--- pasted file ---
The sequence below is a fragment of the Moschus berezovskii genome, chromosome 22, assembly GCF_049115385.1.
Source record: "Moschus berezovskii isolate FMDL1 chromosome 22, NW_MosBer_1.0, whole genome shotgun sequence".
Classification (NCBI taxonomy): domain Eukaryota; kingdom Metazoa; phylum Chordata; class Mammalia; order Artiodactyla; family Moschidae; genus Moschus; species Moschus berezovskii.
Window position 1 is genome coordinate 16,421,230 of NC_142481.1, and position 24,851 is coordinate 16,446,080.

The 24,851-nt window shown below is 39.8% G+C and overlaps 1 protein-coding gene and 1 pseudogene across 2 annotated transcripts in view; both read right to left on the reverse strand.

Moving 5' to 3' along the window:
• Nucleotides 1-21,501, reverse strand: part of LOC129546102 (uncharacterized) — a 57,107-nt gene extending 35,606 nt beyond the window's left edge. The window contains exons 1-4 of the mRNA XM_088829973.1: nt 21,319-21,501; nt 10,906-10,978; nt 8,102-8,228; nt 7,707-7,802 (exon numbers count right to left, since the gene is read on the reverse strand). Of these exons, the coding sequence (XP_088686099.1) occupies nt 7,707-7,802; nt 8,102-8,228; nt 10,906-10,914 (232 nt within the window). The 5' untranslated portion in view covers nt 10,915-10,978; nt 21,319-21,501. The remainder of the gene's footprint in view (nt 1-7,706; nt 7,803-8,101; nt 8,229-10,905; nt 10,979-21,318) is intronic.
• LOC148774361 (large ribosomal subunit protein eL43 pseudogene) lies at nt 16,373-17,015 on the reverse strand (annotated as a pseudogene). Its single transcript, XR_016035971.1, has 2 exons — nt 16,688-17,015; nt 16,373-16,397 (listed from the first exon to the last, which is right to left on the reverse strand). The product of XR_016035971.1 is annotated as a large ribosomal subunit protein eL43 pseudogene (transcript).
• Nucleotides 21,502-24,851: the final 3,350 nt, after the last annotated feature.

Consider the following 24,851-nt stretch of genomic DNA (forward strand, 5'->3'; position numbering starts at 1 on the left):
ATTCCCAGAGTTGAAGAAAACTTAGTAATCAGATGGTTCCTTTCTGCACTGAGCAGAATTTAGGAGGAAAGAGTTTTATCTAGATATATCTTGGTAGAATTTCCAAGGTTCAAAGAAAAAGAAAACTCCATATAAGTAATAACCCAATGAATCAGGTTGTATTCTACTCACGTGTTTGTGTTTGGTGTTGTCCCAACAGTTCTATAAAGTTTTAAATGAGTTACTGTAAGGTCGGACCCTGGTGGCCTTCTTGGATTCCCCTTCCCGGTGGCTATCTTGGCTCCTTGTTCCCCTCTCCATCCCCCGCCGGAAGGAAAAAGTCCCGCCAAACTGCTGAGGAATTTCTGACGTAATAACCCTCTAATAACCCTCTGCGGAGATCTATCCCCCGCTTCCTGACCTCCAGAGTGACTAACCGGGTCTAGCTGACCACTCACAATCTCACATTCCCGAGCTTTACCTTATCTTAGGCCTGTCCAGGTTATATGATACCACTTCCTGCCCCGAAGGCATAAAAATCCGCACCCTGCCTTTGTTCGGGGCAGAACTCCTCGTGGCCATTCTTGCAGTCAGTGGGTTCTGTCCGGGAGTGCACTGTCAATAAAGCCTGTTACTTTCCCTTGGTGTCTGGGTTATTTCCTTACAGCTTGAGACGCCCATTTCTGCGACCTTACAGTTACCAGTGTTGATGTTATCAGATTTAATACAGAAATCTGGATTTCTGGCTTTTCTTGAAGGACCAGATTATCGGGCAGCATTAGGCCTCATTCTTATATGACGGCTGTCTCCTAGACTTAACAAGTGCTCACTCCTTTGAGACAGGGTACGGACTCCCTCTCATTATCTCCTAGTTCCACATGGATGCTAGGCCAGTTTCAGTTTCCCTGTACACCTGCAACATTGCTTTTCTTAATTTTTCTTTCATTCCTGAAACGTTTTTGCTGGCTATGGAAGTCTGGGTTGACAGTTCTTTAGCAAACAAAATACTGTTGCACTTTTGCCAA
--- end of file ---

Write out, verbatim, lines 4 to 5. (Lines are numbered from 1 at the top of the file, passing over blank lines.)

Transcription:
Window position 1 is genome coordinate 16,421,230 of NC_142481.1, and position 24,851 is coordinate 16,446,080.

The 24,851-nt window shown below is 39.8% G+C and overlaps 1 protein-coding gene and 1 pseudogene across 2 annotated transcripts in view; both read right to left on the reverse strand.